Now that I have been a swim coach for about 8 years and worked with hundreds of swimmers from around the world, I realize that, for whatever reason, there are not many people who will or who want to learn all this by themselves. Some people have gotten far on their own with books and videos – which is a genuine form of ‘being coached’, of accessing the proven method – but it does save a lot of time and effort to be shown by a live coach what to do right now in this moment, from moment to moment. This is especially helpful in the early stages of learning a new thing. The coach is the short-cut, so the speak, but one that costs more money than the books and videos.

I do think some of you really can teach yourselves fundamentals and some advanced training methods, just studying the materials that are available for free (such as my blog) and for purchase – and there are a lot more materials available now than when I started. But I am now inclined to believe that self-teaching will be fruitful only for those who have the characteristics and will to do this. You will know who you are, because you are fairly confident about your learning style. If in doubt, you probably are not this kind of person.

For the rest of you, I offer this advice – for some season of time, or periodically, you will need to access a live, certified coach or training event and be guided on the skills and drills and sequence for practicing. You may need help getting started on your current level then can practice quite a while on your own. Then, when ready to go to a new level you may access a coach’s guidance again, and so forth. If you happen to live in a place where there is a group of like-minded swimmers, or a masterful coach-guided weekly practice you are very fortunate.


Squeeze Out Some Extra Value

But there is a way to get even more out of those live training experiences than I see many people getting. You need to get more out of these events so that you can lower your dependency on them.


At our events we don’t just teach you what skills and drills to do. We also teach you the techniques for training yourself.

Most students come and focus on those skills and drills – good. But what you also need to pay attention to is the method, the activities, the sequence of skills and activities the coach assigns. Notice the coach’s decisions made to increase, to hold, or to slightly lower the challenge level some student is working with. There is a very particular, important way that these principles are taught by a trained coach. Things are presented in a certain sequence and a certain way. Decisions are made with certain principles and priorities in mind. If you pay attention and ask questions about the details of how a session in the pool is structured and why certain changes were made, you may gain a lot more insight in how to design practices for yourself. Better yet, ask your instructor to give you an outline of the practice sessions that you experienced. Do not just attend, experience, and forget what you did in the water. Write copious notes. Take pictures and video. Ask for as much documentation as the coach will give you, then ask for more!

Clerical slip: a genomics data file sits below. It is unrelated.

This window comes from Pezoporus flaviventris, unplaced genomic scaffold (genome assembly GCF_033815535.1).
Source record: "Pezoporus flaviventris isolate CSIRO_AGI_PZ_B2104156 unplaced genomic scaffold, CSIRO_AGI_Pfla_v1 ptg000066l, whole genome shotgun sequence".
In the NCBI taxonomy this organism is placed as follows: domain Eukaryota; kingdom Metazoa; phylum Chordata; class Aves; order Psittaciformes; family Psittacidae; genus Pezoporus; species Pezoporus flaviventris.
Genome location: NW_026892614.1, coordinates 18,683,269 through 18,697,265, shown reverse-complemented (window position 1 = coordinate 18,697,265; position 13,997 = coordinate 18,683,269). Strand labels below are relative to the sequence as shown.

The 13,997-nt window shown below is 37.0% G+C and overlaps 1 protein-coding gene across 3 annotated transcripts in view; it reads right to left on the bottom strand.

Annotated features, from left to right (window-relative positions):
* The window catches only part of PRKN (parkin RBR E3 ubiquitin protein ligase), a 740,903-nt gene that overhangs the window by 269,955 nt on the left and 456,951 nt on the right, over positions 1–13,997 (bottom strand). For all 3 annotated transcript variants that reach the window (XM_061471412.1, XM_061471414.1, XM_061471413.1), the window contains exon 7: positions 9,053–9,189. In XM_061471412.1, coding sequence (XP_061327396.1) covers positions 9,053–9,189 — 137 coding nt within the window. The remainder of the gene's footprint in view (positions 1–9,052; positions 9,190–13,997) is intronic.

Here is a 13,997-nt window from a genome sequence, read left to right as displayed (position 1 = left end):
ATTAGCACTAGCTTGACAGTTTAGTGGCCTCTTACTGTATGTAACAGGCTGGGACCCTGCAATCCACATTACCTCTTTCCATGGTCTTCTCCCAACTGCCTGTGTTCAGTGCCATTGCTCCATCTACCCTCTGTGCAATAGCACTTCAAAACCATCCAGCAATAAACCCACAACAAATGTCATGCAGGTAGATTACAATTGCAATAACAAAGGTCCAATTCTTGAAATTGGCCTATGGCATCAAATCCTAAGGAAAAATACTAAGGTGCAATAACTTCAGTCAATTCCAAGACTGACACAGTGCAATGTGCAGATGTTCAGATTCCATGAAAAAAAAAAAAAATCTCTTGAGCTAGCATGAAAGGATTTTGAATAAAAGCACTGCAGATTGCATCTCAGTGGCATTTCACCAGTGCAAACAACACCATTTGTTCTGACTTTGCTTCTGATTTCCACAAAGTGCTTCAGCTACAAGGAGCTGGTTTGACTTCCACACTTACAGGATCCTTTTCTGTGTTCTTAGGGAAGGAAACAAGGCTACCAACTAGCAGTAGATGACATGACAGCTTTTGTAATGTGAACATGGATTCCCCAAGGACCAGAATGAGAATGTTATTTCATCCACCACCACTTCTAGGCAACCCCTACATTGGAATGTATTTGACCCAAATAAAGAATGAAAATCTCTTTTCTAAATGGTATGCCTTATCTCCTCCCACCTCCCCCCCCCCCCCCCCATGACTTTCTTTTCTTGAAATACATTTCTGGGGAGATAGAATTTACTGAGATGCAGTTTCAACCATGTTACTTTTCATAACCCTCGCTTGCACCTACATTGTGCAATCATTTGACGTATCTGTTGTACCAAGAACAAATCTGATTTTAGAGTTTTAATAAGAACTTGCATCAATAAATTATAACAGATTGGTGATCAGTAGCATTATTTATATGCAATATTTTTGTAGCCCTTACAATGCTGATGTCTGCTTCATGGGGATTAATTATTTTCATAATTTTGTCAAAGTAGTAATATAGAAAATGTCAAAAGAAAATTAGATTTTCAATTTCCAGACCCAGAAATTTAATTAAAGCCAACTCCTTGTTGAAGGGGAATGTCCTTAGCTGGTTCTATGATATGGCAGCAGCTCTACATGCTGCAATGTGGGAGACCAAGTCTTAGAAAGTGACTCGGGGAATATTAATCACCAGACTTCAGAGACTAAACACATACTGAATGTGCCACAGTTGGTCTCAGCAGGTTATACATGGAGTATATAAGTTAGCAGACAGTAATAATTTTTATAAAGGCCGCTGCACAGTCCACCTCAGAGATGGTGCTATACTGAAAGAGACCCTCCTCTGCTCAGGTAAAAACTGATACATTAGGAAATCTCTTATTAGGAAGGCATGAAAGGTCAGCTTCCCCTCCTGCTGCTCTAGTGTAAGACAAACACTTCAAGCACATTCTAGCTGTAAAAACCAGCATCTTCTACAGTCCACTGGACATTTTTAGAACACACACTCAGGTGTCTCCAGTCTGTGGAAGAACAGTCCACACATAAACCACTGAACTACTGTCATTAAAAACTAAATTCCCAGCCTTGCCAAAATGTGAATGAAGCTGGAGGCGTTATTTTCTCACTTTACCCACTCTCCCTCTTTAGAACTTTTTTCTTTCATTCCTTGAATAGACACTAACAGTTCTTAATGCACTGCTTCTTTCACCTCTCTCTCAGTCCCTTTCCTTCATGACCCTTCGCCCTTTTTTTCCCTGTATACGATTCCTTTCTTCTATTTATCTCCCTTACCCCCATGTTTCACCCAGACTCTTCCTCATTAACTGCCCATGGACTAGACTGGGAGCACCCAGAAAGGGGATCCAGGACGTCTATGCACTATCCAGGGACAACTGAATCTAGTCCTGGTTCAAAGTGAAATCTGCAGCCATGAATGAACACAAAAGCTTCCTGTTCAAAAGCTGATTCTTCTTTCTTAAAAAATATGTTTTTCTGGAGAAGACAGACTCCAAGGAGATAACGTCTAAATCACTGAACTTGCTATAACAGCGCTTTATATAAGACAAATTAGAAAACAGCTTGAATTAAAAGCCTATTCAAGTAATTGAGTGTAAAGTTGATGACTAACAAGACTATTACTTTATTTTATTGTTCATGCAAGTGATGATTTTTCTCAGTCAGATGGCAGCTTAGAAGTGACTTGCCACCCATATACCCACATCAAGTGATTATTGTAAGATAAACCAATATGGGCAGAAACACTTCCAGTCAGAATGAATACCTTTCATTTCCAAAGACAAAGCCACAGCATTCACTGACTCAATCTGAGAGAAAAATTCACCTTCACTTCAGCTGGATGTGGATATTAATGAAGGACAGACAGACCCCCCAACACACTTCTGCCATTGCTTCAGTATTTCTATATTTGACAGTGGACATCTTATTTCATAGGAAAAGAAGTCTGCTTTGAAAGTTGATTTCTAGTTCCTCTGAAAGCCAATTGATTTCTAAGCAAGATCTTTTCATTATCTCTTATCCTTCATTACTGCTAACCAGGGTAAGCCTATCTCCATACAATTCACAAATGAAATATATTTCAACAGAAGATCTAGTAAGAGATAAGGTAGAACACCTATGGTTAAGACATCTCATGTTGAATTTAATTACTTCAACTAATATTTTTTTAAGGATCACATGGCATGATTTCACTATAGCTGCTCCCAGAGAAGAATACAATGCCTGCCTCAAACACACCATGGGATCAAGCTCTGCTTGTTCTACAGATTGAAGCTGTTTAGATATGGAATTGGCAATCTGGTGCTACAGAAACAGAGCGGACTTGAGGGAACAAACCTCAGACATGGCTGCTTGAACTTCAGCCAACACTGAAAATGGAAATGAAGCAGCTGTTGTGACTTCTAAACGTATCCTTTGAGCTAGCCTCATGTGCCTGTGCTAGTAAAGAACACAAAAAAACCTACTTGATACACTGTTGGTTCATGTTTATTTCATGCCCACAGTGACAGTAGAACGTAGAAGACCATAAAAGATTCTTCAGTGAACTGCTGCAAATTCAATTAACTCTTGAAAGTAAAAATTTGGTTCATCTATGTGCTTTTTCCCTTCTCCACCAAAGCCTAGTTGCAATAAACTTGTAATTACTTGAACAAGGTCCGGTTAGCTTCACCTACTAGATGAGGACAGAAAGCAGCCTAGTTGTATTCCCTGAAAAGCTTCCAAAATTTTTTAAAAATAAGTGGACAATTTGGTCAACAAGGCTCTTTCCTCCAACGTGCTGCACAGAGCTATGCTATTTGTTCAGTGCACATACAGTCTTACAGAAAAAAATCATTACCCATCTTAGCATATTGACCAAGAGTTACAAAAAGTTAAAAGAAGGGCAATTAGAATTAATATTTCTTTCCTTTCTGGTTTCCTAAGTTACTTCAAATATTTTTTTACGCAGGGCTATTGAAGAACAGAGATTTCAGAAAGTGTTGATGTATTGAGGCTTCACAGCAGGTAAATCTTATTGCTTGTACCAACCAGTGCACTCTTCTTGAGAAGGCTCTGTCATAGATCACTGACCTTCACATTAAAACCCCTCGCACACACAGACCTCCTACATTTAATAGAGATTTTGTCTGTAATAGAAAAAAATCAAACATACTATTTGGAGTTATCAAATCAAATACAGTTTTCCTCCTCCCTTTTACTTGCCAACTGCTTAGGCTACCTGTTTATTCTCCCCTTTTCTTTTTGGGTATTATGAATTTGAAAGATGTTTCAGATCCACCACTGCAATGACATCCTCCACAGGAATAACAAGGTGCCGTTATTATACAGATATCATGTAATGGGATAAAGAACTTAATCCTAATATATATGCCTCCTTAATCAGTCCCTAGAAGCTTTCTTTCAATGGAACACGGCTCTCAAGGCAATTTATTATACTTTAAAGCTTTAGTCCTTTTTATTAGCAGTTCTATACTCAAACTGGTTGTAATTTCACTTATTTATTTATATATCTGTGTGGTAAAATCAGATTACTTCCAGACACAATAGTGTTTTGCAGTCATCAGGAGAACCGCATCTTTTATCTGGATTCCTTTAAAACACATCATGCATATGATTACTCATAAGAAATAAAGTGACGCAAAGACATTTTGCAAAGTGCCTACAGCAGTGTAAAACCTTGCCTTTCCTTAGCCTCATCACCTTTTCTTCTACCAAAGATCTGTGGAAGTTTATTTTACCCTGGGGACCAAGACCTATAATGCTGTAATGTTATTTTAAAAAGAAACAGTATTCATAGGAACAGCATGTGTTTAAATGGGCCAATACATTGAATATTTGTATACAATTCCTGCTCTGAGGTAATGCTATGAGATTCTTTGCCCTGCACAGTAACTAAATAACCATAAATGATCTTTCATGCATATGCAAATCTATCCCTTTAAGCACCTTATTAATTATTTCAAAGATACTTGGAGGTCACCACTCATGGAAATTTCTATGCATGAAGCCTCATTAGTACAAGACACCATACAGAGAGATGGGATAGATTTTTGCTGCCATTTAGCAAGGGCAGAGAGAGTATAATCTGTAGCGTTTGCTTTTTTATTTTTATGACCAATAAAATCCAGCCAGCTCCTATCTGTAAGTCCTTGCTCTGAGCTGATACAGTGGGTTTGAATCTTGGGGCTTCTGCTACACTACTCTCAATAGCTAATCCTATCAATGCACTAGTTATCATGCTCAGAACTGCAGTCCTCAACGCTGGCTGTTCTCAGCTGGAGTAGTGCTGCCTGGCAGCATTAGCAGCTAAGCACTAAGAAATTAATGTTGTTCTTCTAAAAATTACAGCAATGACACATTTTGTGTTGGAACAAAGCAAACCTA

Oh, no. I am now going to get some email requests for outlines from our past workshops…  But for this reason I have put so much effort into building the Online Coaching Program, to document these principles, the sequences, the training patterns, and teach the way of making decisions, to help students get familiar with those. By experiencing a training plan I have written, students learn to write one on their own.

I really am on a quest to help you break your dependency on needing a live coach so much… until you want to go to a new level, and then we are here to help you go further. There is always more to learn!

~ ~ ~

You may read the others parts of this series on how we apply Deliberate Practice in Total Immersion: